The Wall Street Journal is reporting today that the Obama administration plans to arm Italy's fleet of Reaper drone aircraft, a move that would open the door for sales of advanced hunter-killer drone technology to other countries.
Obama's decision to provide the advanced hunter-killer drone technology for Italy's unarmed drones will make it hard for the US to deny the same technology to others, and set back efforts to urge sales limitations on other nations that are marketing sophisticated hunter-killer drones such as Israel.
"America's cutting-edge high technology should not be shared," US Senator Dianne Feinstein said. "I am concerned by the proliferation of these weapons systems and don’t think we should be selling them."
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The Wall Street Journal reports:
The Obama administration plans to arm Italy's fleet of Reaper drone aircraft, a move that could open the door for sales of advanced hunter-killer drone technology to other allies, according to lawmakers and others familiar with the matter.
The sale would make Italy the first foreign country besides Britain to fly US drones armed with missiles and laser-guided bombs. US officials said Italy intends initially to deploy the armed drones in Afghanistan.
Weaponizing Italy's unarmed drones will make it hard for the US to deny similar capabilities to other NATO allies, and set back efforts to urge sales limitations on other nations that make armed drones such as Israel.Lawmakers who question the planned deal say the decision to "weaponize" Italy's unarmed surveillance drones could make it harder for the US to deny similar capabilities to other NATO allies, and set back efforts to urge sales limitations on other nations that make sophisticated drones such as Israel.
Advocates say such sales would enable trusted allies to conduct military missions on their own as well as help open markets for US drone manufacturers.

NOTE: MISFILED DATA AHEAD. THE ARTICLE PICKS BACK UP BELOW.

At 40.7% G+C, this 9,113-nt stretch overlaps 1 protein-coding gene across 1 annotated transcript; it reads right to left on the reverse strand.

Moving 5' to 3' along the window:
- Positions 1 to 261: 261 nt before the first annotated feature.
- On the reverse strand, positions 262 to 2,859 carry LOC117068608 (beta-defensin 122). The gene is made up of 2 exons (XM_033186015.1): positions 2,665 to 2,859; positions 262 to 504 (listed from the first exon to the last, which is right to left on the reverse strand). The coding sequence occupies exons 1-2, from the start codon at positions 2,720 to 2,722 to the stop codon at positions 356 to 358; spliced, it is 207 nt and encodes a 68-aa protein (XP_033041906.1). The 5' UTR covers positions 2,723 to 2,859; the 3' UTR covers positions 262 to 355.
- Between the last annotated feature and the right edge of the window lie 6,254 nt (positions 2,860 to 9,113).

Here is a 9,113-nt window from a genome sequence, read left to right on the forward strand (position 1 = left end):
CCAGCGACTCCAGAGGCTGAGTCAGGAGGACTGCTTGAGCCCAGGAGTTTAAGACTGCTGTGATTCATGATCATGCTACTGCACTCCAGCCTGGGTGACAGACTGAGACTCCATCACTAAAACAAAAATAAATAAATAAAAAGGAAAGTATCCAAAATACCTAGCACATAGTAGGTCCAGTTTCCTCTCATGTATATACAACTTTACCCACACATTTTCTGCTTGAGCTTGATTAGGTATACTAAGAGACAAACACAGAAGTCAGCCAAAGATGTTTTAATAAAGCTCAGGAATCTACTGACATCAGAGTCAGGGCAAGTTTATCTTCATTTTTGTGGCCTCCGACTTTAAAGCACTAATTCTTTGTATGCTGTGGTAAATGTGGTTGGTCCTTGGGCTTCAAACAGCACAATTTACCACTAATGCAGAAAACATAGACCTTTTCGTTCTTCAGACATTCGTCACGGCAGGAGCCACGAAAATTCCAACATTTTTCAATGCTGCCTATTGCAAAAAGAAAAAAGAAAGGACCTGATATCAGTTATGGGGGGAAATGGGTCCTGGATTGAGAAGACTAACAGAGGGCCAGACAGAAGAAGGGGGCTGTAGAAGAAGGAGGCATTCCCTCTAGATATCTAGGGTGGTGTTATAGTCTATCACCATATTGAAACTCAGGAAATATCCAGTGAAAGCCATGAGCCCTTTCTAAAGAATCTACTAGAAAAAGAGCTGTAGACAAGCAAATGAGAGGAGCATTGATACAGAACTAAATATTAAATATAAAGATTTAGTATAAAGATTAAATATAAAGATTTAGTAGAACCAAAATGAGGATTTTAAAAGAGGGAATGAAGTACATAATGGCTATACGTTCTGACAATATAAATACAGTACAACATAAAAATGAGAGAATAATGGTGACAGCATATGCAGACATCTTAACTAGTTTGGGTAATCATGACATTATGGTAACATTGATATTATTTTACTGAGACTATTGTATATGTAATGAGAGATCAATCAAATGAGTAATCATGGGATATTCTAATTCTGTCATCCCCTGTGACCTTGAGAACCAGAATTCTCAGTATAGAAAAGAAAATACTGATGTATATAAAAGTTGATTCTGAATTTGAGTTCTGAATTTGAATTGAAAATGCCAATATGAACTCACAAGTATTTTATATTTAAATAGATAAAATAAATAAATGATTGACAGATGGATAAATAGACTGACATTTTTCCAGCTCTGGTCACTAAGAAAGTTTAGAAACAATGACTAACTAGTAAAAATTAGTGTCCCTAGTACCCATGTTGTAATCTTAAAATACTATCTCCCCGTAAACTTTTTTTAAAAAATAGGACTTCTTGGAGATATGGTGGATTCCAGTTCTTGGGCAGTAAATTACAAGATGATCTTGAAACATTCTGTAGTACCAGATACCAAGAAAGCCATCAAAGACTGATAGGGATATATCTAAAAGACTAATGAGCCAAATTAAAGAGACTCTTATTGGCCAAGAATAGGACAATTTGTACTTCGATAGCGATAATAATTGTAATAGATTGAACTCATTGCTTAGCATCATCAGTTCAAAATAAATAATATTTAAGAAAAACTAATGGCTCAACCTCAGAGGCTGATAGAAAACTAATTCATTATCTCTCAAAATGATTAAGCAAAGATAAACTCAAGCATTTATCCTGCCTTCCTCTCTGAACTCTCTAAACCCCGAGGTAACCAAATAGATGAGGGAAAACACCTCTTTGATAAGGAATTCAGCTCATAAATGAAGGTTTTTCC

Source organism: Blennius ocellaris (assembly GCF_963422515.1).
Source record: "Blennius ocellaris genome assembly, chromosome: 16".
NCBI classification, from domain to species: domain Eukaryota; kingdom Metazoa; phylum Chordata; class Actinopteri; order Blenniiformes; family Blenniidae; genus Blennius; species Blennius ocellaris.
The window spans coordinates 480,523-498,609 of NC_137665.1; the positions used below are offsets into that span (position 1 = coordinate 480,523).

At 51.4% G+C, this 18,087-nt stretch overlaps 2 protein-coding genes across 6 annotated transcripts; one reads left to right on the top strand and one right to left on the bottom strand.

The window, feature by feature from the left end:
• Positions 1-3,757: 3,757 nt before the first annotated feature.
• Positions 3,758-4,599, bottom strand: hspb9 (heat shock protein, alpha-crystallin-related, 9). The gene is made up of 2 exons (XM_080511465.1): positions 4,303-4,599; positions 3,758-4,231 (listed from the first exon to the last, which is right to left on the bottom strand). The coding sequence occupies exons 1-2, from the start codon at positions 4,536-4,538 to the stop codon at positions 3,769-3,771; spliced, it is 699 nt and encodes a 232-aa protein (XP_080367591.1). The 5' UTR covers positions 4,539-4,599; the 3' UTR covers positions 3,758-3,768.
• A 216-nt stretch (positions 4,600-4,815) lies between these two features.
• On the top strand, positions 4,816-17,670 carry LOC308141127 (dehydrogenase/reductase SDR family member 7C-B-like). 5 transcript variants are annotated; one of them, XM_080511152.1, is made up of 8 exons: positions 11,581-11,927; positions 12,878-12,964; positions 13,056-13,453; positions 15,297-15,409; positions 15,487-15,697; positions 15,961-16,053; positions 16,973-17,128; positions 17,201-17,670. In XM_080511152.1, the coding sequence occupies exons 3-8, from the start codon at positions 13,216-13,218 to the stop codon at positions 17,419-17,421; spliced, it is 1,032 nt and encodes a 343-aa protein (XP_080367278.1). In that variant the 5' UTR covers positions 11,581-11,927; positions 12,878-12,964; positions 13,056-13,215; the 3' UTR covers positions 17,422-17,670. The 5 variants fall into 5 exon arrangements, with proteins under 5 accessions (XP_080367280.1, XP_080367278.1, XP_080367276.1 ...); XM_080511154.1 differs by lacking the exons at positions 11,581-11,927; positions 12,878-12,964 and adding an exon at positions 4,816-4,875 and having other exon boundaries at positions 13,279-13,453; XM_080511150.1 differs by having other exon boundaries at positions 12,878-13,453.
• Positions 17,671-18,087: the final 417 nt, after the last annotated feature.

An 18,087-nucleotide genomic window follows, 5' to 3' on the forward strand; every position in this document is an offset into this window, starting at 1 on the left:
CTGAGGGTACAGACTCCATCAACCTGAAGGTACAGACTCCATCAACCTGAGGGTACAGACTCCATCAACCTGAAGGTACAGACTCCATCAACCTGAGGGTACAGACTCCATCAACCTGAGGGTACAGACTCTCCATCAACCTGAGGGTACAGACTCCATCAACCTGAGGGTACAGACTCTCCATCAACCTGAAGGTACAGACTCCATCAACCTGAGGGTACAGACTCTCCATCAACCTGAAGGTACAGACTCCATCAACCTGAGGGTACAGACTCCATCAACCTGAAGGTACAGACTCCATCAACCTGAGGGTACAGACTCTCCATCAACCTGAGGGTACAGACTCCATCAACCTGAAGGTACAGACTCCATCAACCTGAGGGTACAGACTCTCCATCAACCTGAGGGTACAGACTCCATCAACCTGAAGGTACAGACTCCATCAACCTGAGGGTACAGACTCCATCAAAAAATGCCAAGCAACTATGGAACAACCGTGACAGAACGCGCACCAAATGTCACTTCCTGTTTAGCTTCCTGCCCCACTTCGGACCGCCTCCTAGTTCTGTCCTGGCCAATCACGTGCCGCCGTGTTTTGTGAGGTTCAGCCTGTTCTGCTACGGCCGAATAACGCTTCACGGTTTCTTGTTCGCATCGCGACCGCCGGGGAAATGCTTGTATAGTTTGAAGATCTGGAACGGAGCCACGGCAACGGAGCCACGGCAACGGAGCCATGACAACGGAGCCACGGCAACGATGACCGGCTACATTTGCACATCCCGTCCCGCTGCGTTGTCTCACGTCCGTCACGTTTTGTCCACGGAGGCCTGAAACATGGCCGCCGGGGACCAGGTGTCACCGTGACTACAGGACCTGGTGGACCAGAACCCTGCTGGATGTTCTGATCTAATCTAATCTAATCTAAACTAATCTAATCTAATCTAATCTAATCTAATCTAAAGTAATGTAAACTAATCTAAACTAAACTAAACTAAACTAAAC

The administration sent a confidential "pre-notification" to congressional panels in April detailing its plan to sell kits to Italy to arm up to six Reaper drones, which are larger, more powerful versions of Predators.
The administration gave Congress a longer-than-usual 40 days to review the proposed sale. The period ended May 27 without a move to block the sale, according to congressional officials, clearing the way for the deal to move forward and for a formal notification of Congress as soon as this week.
Congress still could block the sale if it passes a joint resolution of disapproval in both the House and the Senate within 15 calendar days, though several members of Congress from both parties say such a move is unlikely. [...]
Critics of the proposed sale include the head of the Senate Intelligence Committee, Dianne Feinstein, a California Democrat. “America’s cutting-edge high technology should not be shared. That’s just my view,” Mrs. Feinstein said. “I am concerned by the proliferation of these weapons systems and don’t think we should be selling them.”
A chief concern of critics is that the administration has yet to spell out what strings, if any, would be attached to a sales of this type to Italy and other future buyers.
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